You running this marathon, pulling all-nighters, not sleeping, doing all these things, sleeping at the factory, you’re not actually getting closer to peak performance. What you’re doing is getting closer to performative suffering so people can say, “Look how hard he’s working. Look how much he’s suffering,” because if you remember, the harder the work, the more deserving you are.

What he’s doing is he’s just hitting all of these emotional symbols to get us to say, “He’s so hardworking. Look how much he’s suffering for his business,” whereas honestly when I heard that I was like, “Elon, go home, man. Take a shower. Have a meal. Sleep for a couple of hours. Shut your brain off. Let it all settle down and then come back the next day and then you’ll be at the top of your game.”

I know myself when I’ve been overworked, I’m not producing my best work and I’m not making the best decisions. I make more mistakes and the quality of the work that I am producing is subpar.

Pete Mockaitis
I love it. All right. It’s like, hey, not only are we talking about outside work; we’re talking about inside work things and performative suffering. What a turn of a phrase. That’s lovely. That’s compelling.

I’m intrigued. You mentioned in the beginning you talked to a lot of high performers who experienced a bout of burnout at some point and they knew the things they should be doing with regard to hey, take a nap, take vacation.

Are there any things that you discovered that we should be doing that are not so obvious? You mentioned some good research and science associated with peak performance and creativity and what it takes. What are some of the key things we should do or not do that can prevent or rejuvenate us from burnout that really pack a wallop?

Rahaf Harfoush
One of the things that I looked at was, again, how historically we’ve devoted a lot of the work systems that we have today, the 40-hour work week, 9 to 5, all that stuff. I think the biggest injury that has been done to us from many of these methodologies is the fact that we are expected as human beings to show up for work in the same way, at the same energy level that is consistent for the entire time that we’re at work, 365 days a year.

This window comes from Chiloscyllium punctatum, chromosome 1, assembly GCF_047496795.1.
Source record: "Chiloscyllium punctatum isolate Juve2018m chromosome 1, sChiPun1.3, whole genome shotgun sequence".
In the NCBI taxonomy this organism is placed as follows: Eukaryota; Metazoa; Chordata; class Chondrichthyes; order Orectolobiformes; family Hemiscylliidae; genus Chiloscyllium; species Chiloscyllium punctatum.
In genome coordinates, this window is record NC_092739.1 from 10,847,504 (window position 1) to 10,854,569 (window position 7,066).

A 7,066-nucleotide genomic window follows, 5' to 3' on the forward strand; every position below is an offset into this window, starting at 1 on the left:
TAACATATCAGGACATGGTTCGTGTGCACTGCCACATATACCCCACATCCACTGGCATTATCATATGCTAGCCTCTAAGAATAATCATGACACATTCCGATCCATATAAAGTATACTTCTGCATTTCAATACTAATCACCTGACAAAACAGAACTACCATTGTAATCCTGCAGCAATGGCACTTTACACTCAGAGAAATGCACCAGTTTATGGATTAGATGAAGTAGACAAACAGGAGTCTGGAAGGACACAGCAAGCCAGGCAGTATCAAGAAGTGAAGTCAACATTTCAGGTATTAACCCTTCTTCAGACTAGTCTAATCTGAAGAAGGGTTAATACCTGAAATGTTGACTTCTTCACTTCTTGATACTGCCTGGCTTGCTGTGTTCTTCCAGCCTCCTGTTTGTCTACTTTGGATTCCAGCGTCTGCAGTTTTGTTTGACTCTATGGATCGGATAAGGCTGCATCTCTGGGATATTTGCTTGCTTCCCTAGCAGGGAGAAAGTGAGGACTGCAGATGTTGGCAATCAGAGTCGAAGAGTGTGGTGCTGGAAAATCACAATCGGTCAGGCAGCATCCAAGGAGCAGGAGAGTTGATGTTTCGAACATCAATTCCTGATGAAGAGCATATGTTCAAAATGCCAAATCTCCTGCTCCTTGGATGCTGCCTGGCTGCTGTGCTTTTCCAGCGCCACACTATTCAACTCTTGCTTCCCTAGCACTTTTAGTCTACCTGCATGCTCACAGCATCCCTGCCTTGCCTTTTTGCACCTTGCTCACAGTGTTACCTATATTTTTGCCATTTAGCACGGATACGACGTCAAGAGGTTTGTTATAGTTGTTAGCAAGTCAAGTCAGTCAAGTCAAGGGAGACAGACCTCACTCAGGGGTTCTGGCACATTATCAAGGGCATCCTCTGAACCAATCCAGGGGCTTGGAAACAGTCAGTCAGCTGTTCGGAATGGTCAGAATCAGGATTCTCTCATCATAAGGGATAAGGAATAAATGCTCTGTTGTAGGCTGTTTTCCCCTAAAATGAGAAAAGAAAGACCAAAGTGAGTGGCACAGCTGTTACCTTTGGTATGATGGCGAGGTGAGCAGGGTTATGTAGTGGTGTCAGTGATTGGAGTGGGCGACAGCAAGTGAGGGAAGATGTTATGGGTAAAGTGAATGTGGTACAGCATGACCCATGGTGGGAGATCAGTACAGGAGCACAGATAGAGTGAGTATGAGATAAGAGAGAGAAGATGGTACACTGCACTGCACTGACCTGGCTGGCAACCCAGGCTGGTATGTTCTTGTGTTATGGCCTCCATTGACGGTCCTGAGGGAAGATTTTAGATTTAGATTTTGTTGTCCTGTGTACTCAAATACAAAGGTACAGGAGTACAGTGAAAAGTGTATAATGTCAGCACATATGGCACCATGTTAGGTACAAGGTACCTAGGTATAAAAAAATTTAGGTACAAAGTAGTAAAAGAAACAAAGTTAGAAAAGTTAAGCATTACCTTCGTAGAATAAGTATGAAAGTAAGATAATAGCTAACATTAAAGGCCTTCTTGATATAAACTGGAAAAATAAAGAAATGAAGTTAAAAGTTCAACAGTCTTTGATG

That is just not the way human beings are wired. We have ebbs and flows of energy, ebbs and flows of creativity. We have different cycles. We’re productive at different times of the day. We’re more productive at different times of the year sometimes.

One of the things that we have to look at is the way that you’re working, is it designed to maximize your performance? Are you actually creating a way of working that works with your strengths instead of just trying to take yourself and shove yourself in a system that was designed for work that you’re not doing, designed for a way of work and a type of work that no longer really exists for most knowledge workers?

One of the things that I found is really powerful is starting to reframe the way that we even approach performance. Not every task in a job is created equal. A big presentation that you’ve got is going to suck up a lot more energy than just doing some admin and answering emails. Or when you’re travelling, that’s going to take a different type of energy level than when you’re sitting at your desk working.

We have to start to think about how can we conserve and optimize for this type of energy usage. That often depends, like breaking away from this mold of needing to conform to some arbitrary metric like 9 to 5 or that you have to work in the same way from 9 to 5 in the exact same way at the exact same energy level.

If we start to accept that these cycles happen in our creativity, in our performance, in the way that we approach hard tasks, in the emotional response – often creative performance, it requires a lot of emotion. You’re really excited that you have an idea, but then you get kind of frustrated because you hit a block. You get sad because you think you’re not going to solve it. Then you’re elated when you do solve it.

Those emotions also take an energetic toll on you as well. But we don’t really create systems that take all of this into account. We need to design systems that are made specifically for creative performers.

That respect I would honestly challenge you to look at your own natural rhythms. I’m a night owl. I am not productive in the morning. For so many years I killed myself trying to fit into this standard, into this ideal, where I’m raring to go at 8 AM. That was never going to be me. I am honestly at my peak hours between 6 PM and midnight. That is when I do my best work. That is when I do my most writing.